The Economics of Keeping Chickens

Probably the worst reason to get chickens is to make money or save money.

I’m certainly not opposed to investments and thinking about things in financial terms – I used to be a personal finance blogger – and I don’t judge people who want to get into chickens for this reason.  It’s just that all the money reasons associated with chickens would indicate you SHOULDN’T have them.

I’ll get into a bit more of the dollar and cents further down, but at a high level you can think of raising chickens from an agricultural-industrial perspective and it’s a highly efficient marketplace.  Think about all those eggs and rotisserie chickens that you see at Walmart or the grocery store.

Vast farms, often with 10’s of thousands of birds, have optimized every part of the process to deliver eggs and chicken meat to consumers for the lowest possible price (and therefore the highest possible profit for the farmers, stores and distributers).

Again, I’m not opposed to this process, it’s just that you have to realize this is what you’re competing with when you decide chickens are a money making venture for you.

In 2014, a dozen eggs (large, grade A) cost about $2.00 according to the Bureau of Labor Statistics  Dividing by 12, this gives us a “value” of 17 cents an egg.

If we use the rule of thumb that 3 hens will produce 2 eggs a day, this gives us 243 (365*2/3) eggs a year, or a value of $41.37 in eggs.  A chicken will eat about $16 a year in feed, maybe $10 of oyster shells and $10 of grit.

This gives us a “profit” of $5.37 per chicken.  HOWEVER, we also have to account for the coop, run, feeder and water dispenser.  We got a coop and run combo for around $200 – so this would be $67 for each of our 3 chickens.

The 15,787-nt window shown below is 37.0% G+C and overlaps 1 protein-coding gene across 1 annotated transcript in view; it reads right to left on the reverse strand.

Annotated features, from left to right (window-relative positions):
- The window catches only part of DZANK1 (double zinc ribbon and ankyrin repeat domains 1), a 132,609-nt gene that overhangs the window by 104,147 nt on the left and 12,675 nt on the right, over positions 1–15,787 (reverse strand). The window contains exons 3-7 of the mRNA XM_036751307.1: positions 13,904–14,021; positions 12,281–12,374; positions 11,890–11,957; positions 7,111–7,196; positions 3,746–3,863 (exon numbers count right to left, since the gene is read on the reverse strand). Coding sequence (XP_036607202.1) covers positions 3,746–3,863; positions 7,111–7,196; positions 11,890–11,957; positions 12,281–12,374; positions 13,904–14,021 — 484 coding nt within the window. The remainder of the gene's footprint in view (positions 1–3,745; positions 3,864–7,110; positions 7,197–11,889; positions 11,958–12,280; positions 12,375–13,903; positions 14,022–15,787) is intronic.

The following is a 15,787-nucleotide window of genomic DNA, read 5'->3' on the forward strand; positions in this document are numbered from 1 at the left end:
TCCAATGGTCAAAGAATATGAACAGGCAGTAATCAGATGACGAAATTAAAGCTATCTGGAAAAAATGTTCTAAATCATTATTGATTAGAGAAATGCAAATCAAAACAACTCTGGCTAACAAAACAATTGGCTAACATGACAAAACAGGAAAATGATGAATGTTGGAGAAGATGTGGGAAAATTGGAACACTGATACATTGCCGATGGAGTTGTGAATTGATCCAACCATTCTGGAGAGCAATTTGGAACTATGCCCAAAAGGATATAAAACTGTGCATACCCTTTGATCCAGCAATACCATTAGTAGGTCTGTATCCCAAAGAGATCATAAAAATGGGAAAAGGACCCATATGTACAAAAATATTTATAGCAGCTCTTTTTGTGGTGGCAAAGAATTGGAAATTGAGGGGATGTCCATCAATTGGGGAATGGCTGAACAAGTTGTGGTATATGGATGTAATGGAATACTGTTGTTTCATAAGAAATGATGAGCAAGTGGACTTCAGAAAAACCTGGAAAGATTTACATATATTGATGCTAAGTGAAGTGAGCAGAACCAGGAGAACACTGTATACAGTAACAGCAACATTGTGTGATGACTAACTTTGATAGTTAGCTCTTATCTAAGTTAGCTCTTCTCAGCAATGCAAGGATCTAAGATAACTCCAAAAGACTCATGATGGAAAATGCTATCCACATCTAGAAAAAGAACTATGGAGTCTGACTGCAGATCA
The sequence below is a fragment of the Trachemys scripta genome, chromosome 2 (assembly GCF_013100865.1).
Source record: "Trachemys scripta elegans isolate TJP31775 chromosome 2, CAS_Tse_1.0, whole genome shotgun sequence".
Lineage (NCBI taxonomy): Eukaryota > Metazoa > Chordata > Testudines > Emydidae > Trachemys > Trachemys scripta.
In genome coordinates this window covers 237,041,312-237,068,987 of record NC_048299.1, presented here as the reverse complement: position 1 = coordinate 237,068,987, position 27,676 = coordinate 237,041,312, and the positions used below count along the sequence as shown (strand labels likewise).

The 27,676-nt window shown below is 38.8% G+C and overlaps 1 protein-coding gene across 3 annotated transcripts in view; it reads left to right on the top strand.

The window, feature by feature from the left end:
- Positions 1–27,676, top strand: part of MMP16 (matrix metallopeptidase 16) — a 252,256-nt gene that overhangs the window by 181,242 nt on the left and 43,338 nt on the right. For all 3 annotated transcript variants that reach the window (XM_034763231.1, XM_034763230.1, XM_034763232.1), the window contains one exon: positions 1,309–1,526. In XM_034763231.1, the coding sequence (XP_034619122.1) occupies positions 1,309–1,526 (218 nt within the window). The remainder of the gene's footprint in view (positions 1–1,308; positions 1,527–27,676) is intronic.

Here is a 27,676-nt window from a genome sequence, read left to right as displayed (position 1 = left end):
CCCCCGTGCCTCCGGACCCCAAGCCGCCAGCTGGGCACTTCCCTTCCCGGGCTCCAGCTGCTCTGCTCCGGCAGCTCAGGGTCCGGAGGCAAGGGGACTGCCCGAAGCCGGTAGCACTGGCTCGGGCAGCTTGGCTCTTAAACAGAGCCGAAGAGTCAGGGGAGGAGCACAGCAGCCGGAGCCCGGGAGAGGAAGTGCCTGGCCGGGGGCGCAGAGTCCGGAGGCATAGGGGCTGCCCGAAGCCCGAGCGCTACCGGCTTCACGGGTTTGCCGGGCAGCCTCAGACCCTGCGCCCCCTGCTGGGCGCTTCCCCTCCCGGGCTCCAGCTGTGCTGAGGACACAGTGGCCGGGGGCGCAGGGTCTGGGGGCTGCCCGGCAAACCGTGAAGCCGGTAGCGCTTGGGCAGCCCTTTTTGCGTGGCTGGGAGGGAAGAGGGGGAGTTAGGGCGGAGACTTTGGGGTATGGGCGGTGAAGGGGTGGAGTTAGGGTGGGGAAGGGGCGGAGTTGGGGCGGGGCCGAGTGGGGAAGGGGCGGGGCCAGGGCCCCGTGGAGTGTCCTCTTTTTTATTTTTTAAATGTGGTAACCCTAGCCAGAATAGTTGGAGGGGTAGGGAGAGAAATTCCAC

We bought our chickens for $8 each.  If we called it $21 (or $7 per bird) for the feeder and water dispenser, this gives us a startup costs of about $82 (67+8+7) per chicken.  Therefore we’ll “break even” after 15.3 years (82/5.37).

Given that a 15 year old hen won’t be laying as often as younger hens, that we’ve ignored the time value of money (money today is worth more than money 15 years from now) and the value of our labour, it’s pretty clear that from a financial perspective this isn’t a good idea.  I suspect that the coop we bought won’t last us anywhere near 15 years – unless we’re spending time and money to repair it constantly.

A similar argument, compared to the $6 rotisserie chickens you can pick up, can be made against meat birds.

Farm fresh eggs will often sell at a premium, so the previous paragraph could be reworked with a value of $4 or $5 per dozen for the “premium” eggs that will be received from your chickens.  In spite of this, on the small scale we’re operating at it’s not going to be a good (financial) decision.

If No One Makes Money Raising Chickens, Why Do Farmers Do It?

Well, it isn’t that no one makes money raising chickens, just that backyard enthusiasts don’t.  In economics there is the concept of economies of scale.  The idea of this is that it’s cheaper to produce a lot of something than to produce a small number of the same thing.

If your goal is to make money, and for some reason you’ve settled on chickens as the way to do it, you’ll want to plan to eventually have thousands of birds – apparently the average commercial farm has 14,500 chickens – with large operations reaching 50,000 birds.  You’ll want to ruthlessly track the costs associated with each bird – food, housing, labour, medical care – and cut where ever you can.

If you’ve ever been bothered by the conditions commercial farms keep chickens under, this is the heart of the problem.  There isn’t a whole lot of money to be made in farming, so costs have to be cut everywhere possible if the farmer is going to stay in business.

Why Keep Backyard Chickens Then?

Ultimately, this is a question we each have to answer for ourselves =).  Probably common answers include:

  • Not understanding the money aspect of it and fooling ourselves that we’re making or saving money
  • Wanting to know the source of our food – not trusting the eggs or chicken meat available in supermarkets
  • Wanting to know that our meat was raised in a good environment  – if we object to factory farming conditions but still want to have eggs and / or chicken meat
  • Believing that food we produce ourselves is tastier or healthier than what is available from the grocery store
  • Enjoy chickens for their own sake, as a pet that also produces some yummy eggs / meat
  • Fertilizer from the chickens’ waste is great if you’re a gardener

Why do you keep chickens?  What was your original motivation when you started?